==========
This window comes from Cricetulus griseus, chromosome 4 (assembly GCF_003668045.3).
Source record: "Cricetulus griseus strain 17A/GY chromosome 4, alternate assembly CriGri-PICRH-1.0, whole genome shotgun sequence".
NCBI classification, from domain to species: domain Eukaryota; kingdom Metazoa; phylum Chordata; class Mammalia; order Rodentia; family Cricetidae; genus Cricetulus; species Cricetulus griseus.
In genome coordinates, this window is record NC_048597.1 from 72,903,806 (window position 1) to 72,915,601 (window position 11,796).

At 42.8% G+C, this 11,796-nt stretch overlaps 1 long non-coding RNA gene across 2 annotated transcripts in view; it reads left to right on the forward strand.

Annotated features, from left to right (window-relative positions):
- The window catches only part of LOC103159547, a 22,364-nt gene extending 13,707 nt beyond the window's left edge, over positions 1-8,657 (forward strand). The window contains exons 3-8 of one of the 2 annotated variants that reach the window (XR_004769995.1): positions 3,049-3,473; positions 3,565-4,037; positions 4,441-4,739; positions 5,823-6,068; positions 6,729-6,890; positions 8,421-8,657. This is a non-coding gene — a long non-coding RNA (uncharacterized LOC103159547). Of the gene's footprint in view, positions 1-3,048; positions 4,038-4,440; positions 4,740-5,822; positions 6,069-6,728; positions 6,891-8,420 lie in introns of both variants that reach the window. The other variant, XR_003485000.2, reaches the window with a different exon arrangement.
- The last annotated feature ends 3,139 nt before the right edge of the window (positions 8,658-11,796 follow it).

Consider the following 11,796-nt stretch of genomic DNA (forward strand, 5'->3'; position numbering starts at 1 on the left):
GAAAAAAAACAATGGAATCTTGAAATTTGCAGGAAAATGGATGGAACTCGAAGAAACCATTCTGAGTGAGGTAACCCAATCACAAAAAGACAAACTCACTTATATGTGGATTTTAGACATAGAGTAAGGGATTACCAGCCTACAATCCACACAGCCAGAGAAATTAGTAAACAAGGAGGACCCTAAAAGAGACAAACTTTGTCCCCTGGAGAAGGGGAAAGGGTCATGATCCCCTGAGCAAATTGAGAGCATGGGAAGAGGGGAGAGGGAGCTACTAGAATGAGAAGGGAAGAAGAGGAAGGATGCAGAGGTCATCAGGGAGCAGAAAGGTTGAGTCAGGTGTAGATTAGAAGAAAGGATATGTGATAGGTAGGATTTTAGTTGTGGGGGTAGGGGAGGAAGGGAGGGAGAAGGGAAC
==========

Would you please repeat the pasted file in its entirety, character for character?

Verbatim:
This window comes from Cricetulus griseus, chromosome 4 (assembly GCF_003668045.3).
Source record: "Cricetulus griseus strain 17A/GY chromosome 4, alternate assembly CriGri-PICRH-1.0, whole genome shotgun sequence".
NCBI classification, from domain to species: domain Eukaryota; kingdom Metazoa; phylum Chordata; class Mammalia; order Rodentia; family Cricetidae; genus Cricetulus; species Cricetulus griseus.
In genome coordinates, this window is record NC_048597.1 from 72,903,806 (window position 1) to 72,915,601 (window position 11,796).

At 42.8% G+C, this 11,796-nt stretch overlaps 1 long non-coding RNA gene across 2 annotated transcripts in view; it reads left to right on the forward strand.

Annotated features, from left to right (window-relative positions):
- The window catches only part of LOC103159547, a 22,364-nt gene extending 13,707 nt beyond the window's left edge, over positions 1-8,657 (forward strand). The window contains exons 3-8 of one of the 2 annotated variants that reach the window (XR_004769995.1): positions 3,049-3,473; positions 3,565-4,037; positions 4,441-4,739; positions 5,823-6,068; positions 6,729-6,890; positions 8,421-8,657. This is a non-coding gene — a long non-coding RNA (uncharacterized LOC103159547). Of the gene's footprint in view, positions 1-3,048; positions 4,038-4,440; positions 4,740-5,822; positions 6,069-6,728; positions 6,891-8,420 lie in introns of both variants that reach the window. The other variant, XR_003485000.2, reaches the window with a different exon arrangement.
- The last annotated feature ends 3,139 nt before the right edge of the window (positions 8,658-11,796 follow it).

Consider the following 11,796-nt stretch of genomic DNA (forward strand, 5'->3'; position numbering starts at 1 on the left):
GAAAAAAAACAATGGAATCTTGAAATTTGCAGGAAAATGGATGGAACTCGAAGAAACCATTCTGAGTGAGGTAACCCAATCACAAAAAGACAAACTCACTTATATGTGGATTTTAGACATAGAGTAAGGGATTACCAGCCTACAATCCACACAGCCAGAGAAATTAGTAAACAAGGAGGACCCTAAAAGAGACAAACTTTGTCCCCTGGAGAAGGGGAAAGGGTCATGATCCCCTGAGCAAATTGAGAGCATGGGAAGAGGGGAGAGGGAGCTACTAGAATGAGAAGGGAAGAAGAGGAAGGATGCAGAGGTCATCAGGGAGCAGAAAGGTTGAGTCAGGTGTAGATTAGAAGAAAGGATATGTGATAGGTAGGATTTTAGTTGTGGGGGTAGGGGAGGAAGGGAGGGAGAAGGGAAC